We have all encountered the foul smell in our kitchens at some point in our life from the organic waste in our garbage bins. That is simply microbes in an action trying to break down the organic compounds into smaller particles. Especially in summer, those attract fruit flies and we wonder what we can do with the bins. The answer is simple: compost. Composting sounds ancient but do we know what it means? We have been hearing about composting since our childhood, but I believe only a few of us practice it like a routine. Organic material (stuff that rots) in landfills produces the greenhouse gas methane, which is 25x more powerful than carbon dioxide. This is due to the anaerobic environment and is a major contributor to climate change (4% of Manitoba’s greenhouse gas emissions come from the waste sector). Food waste (which includes fruit and vegetable scraps, tea leaves, and leftover food that have gone bad) end up in our landfills. Our landfills provide a perfect nursery for the growth of those anaerobic bacteria that release methane. It takes one active step beginning in our homes to reduce this waste and tackle climate change.
I performed a waste audit of my garbage and realized that most of my waste is food scraps and is preventable or compostable. I wanted to go green, but I didn’t know where to start. Although this sounds easy, there are a lot of things associated with it. The traditional way would be to dig a hole and bury the organics there or simply compost in a backyard bin. But, not all of us are privileged to have a backyard composting mechanism. The social enterprise Compost Winnipeg, which picks up organic waste weekly in some areas of Winnipeg for a monthly fee, is not affordable for a student like me. Winnipeg does not offer curbside organics pickup as a City service yet, like it does for garbage and recycling. I live in an apartment and I had been meaning to start composting for a while now. I came across Manitoba Environmental Industries Association (MEIA)’s webinar on composting and thought this might be the best way to get my foot wet.
The event was organized by MEIA’s student chapter in association with Green Action Centre. The event was insightful and pushed me further to start my compost. The facts that I have been hearing in my university classes were true. I have heard about vermiculture, but I wasn’t aware that the process was simpler than I imagined. For a student like me who lives in an apartment, vermiculture is the perfect fit. All I need is containers and the red wriggler worms and I have my compost regimen. The vermicompost doesn’t produce the smell that we associate with organic waste if done right. The worms are friendly, and you need to add bedding (like shredded newspaper or dustless straw) and the rest is simply up to the worms. You must make sure the moisture content is adequate for the bins, so the worms do not die (they need to be damp to breathe, but not so wet they drown). More information is available on https://greenactioncentre.ca/module/composting-2/vermicomposting/. If you are like me and want to go green but are directionless, vermiculture is an excellent place to get started.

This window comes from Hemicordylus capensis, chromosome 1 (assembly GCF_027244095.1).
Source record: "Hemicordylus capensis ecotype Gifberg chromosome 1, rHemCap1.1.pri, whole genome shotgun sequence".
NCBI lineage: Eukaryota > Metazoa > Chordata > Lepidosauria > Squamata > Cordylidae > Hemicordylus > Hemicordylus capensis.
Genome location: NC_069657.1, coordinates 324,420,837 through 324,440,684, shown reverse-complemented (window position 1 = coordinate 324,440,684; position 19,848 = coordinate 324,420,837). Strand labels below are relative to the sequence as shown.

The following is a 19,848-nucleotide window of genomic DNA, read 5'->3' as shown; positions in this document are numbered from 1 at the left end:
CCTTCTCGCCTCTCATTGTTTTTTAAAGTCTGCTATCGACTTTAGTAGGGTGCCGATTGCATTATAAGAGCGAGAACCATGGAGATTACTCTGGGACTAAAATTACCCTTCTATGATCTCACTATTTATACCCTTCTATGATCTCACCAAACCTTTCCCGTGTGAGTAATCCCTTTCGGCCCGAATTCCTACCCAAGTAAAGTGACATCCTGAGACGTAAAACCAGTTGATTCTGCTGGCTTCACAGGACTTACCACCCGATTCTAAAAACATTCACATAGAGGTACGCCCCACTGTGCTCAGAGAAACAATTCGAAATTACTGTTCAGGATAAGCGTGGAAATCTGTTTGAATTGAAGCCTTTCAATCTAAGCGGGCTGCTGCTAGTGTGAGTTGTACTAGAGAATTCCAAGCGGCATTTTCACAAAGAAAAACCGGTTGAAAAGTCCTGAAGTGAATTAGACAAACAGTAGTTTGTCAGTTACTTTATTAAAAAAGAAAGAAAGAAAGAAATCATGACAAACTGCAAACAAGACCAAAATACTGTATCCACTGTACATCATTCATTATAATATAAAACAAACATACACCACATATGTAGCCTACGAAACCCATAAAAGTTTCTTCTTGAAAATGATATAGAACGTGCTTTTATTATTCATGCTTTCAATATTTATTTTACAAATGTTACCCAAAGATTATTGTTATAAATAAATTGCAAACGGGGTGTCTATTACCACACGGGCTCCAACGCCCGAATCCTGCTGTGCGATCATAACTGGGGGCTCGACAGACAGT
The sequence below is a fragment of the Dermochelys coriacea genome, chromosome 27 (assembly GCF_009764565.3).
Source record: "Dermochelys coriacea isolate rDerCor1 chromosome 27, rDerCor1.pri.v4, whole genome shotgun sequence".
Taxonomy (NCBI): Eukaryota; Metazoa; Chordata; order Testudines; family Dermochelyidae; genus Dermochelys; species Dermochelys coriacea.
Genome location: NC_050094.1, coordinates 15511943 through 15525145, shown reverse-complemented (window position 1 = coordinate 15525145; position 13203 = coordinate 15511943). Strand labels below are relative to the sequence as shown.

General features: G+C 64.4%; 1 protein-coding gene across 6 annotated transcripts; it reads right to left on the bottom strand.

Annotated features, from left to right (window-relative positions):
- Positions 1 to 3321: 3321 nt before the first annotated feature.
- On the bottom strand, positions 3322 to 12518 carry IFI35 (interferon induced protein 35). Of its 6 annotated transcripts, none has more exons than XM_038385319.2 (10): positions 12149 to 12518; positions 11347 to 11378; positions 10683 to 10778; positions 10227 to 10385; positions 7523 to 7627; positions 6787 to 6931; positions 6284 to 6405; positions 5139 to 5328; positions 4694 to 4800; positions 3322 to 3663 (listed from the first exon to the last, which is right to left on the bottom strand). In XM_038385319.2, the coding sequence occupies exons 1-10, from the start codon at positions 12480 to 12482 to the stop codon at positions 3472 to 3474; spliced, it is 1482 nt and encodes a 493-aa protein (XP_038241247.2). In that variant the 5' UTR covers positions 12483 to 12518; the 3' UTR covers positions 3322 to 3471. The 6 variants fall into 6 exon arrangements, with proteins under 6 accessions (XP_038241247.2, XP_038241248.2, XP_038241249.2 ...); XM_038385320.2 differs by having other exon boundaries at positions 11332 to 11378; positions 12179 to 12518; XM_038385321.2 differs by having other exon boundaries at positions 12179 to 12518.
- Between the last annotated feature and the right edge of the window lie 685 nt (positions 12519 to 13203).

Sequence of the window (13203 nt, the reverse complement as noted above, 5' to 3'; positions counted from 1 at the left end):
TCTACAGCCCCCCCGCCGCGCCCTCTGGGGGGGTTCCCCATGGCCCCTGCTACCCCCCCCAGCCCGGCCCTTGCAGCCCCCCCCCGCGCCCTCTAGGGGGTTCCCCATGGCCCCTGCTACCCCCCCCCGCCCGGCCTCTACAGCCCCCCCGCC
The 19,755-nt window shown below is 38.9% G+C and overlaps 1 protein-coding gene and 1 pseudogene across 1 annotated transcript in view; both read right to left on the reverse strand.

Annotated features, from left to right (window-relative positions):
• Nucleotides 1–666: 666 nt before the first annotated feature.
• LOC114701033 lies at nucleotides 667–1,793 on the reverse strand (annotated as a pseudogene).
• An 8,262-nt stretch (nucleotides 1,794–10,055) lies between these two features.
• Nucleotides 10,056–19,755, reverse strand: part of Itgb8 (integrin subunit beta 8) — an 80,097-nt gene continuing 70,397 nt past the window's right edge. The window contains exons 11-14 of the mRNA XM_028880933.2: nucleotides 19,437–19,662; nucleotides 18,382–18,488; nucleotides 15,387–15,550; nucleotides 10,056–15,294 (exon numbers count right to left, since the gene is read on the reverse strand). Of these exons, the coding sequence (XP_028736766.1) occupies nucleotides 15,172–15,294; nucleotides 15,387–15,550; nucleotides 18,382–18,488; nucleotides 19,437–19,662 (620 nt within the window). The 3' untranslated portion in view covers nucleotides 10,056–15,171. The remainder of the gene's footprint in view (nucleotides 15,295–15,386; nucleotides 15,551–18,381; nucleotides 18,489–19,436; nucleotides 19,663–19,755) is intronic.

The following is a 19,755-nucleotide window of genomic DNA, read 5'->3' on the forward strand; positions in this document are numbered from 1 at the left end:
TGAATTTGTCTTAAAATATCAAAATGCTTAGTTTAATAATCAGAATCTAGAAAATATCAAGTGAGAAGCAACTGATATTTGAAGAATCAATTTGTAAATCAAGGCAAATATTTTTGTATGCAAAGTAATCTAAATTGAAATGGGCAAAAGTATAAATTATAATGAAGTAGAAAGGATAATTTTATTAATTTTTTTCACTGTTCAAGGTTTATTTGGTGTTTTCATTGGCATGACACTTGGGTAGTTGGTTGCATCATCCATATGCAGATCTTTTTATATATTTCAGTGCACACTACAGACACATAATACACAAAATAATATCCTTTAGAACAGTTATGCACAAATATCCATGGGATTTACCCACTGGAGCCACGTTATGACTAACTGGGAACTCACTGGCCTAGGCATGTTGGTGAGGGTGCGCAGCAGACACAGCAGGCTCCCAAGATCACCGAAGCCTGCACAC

MEIA has helped me learn more about something I am interested in and I think events like these help students start initiatives at home. Plus, you get to meet professionals who have been doing these for years. I talked with the representative from the Green Action Centre and learned more about the compost program. There is also Master Composter for those interested in volunteering to promote and support composting. Honestly, these things should have been taught in schools so we could tackle climate change starting from our homes. After all, what can be composted wouldn’t end up in landfills and that is already a huge step in methane reduction.